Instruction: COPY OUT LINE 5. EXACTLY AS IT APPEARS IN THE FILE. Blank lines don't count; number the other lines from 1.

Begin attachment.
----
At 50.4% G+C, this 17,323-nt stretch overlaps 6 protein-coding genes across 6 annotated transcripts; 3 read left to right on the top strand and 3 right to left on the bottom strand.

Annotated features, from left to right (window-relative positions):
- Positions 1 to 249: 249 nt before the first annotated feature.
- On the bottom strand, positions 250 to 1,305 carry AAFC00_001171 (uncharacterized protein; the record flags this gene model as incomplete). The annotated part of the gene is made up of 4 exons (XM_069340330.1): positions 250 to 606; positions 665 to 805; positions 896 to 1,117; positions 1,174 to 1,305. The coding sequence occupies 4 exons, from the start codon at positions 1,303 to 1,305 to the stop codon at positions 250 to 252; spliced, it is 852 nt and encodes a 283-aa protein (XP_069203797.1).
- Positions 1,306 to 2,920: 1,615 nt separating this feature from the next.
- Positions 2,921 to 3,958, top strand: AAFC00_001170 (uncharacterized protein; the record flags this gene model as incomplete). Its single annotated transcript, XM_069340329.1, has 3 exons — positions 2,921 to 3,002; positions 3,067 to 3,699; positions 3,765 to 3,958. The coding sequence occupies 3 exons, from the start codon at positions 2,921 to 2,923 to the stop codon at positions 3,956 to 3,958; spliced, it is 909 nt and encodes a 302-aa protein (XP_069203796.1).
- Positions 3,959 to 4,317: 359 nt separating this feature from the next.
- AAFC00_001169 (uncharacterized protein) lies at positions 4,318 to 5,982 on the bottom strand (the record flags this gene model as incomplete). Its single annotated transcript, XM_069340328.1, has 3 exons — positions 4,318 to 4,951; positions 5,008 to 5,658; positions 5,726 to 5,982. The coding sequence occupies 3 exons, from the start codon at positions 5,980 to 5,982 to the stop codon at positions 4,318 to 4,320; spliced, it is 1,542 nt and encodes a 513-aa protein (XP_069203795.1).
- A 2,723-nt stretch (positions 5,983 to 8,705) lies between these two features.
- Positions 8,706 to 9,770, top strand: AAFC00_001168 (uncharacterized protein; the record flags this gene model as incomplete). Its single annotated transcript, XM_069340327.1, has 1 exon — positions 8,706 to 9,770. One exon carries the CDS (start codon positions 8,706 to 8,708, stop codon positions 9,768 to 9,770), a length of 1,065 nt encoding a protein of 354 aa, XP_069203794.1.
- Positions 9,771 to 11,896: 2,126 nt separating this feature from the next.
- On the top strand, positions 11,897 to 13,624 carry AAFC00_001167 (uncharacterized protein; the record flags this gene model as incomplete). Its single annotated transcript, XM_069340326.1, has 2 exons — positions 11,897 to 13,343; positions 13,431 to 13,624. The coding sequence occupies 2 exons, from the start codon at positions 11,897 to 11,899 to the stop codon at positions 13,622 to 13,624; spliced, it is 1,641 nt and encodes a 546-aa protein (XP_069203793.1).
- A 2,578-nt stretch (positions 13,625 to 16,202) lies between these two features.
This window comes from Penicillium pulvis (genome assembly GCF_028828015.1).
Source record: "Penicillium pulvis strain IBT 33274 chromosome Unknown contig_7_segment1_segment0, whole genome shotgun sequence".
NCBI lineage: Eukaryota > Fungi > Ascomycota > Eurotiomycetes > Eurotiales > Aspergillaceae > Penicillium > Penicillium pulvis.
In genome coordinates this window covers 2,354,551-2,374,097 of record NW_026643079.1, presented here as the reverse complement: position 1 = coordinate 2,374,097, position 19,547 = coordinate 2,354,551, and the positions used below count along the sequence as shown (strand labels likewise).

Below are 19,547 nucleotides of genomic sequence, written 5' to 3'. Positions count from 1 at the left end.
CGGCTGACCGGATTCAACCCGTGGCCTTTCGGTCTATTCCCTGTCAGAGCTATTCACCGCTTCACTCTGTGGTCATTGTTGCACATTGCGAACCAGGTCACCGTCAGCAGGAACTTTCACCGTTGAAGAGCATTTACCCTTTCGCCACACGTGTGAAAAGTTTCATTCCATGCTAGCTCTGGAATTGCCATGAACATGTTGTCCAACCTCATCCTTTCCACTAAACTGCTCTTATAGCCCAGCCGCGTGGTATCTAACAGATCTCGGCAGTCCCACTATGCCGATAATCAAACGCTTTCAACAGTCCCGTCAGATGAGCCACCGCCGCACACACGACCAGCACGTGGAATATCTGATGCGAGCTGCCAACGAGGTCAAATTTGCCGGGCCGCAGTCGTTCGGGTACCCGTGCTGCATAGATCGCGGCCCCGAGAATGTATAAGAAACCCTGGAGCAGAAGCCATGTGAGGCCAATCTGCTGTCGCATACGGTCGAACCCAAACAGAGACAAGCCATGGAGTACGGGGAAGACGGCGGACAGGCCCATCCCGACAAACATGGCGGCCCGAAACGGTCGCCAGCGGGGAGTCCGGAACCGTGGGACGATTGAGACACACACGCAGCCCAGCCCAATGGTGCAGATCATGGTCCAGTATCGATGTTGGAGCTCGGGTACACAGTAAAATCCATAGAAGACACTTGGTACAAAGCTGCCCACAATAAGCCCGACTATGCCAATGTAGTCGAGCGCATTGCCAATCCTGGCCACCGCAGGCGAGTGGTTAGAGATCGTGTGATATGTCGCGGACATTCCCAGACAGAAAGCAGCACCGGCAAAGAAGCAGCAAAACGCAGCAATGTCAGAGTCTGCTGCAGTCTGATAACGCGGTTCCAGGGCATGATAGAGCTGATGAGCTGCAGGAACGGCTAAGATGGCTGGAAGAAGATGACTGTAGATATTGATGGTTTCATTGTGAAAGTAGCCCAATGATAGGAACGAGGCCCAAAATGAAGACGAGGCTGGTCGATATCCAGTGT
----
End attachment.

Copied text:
- Positions 1,306 to 2,920: 1,615 nt separating this feature from the next.